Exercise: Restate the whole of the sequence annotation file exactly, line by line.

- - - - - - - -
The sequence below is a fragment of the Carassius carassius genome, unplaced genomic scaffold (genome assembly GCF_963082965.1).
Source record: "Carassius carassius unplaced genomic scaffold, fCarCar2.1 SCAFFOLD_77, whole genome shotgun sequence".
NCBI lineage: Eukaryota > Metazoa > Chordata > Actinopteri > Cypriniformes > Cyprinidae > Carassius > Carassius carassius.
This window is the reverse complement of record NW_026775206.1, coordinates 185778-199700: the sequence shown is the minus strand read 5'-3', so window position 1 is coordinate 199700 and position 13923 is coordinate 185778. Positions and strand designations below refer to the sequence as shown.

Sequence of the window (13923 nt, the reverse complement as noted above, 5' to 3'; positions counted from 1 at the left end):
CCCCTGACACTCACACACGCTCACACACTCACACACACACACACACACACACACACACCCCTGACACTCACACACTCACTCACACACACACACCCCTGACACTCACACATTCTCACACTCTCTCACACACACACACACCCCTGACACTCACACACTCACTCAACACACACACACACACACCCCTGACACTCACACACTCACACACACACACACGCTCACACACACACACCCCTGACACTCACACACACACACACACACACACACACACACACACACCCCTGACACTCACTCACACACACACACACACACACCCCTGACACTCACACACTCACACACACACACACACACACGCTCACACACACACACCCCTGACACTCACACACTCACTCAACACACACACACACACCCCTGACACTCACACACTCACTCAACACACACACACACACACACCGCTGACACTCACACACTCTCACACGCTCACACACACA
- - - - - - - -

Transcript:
The sequence below is a fragment of the Carassius carassius genome, unplaced genomic scaffold (genome assembly GCF_963082965.1).
Source record: "Carassius carassius unplaced genomic scaffold, fCarCar2.1 SCAFFOLD_77, whole genome shotgun sequence".
NCBI lineage: Eukaryota > Metazoa > Chordata > Actinopteri > Cypriniformes > Cyprinidae > Carassius > Carassius carassius.
This window is the reverse complement of record NW_026775206.1, coordinates 185778-199700: the sequence shown is the minus strand read 5'-3', so window position 1 is coordinate 199700 and position 13923 is coordinate 185778. Positions and strand designations below refer to the sequence as shown.

Sequence of the window (13923 nt, the reverse complement as noted above, 5' to 3'; positions counted from 1 at the left end):
CCCCTGACACTCACACACGCTCACACACTCACACACACACACACACACACACACACACCCCTGACACTCACACACTCACTCACACACACACACCCCTGACACTCACACATTCTCACACTCTCTCACACACACACACACCCCTGACACTCACACACTCACTCAACACACACACACACACACCCCTGACACTCACACACTCACACACACACACACGCTCACACACACACACCCCTGACACTCACACACACACACACACACACACACACACACACACACCCCTGACACTCACTCACACACACACACACACACACCCCTGACACTCACACACTCACACACACACACACACACACGCTCACACACACACACCCCTGACACTCACACACTCACTCAACACACACACACACACCCCTGACACTCACACACTCACTCAACACACACACACACACACACCGCTGACACTCACACACTCTCACACGCTCACACACACA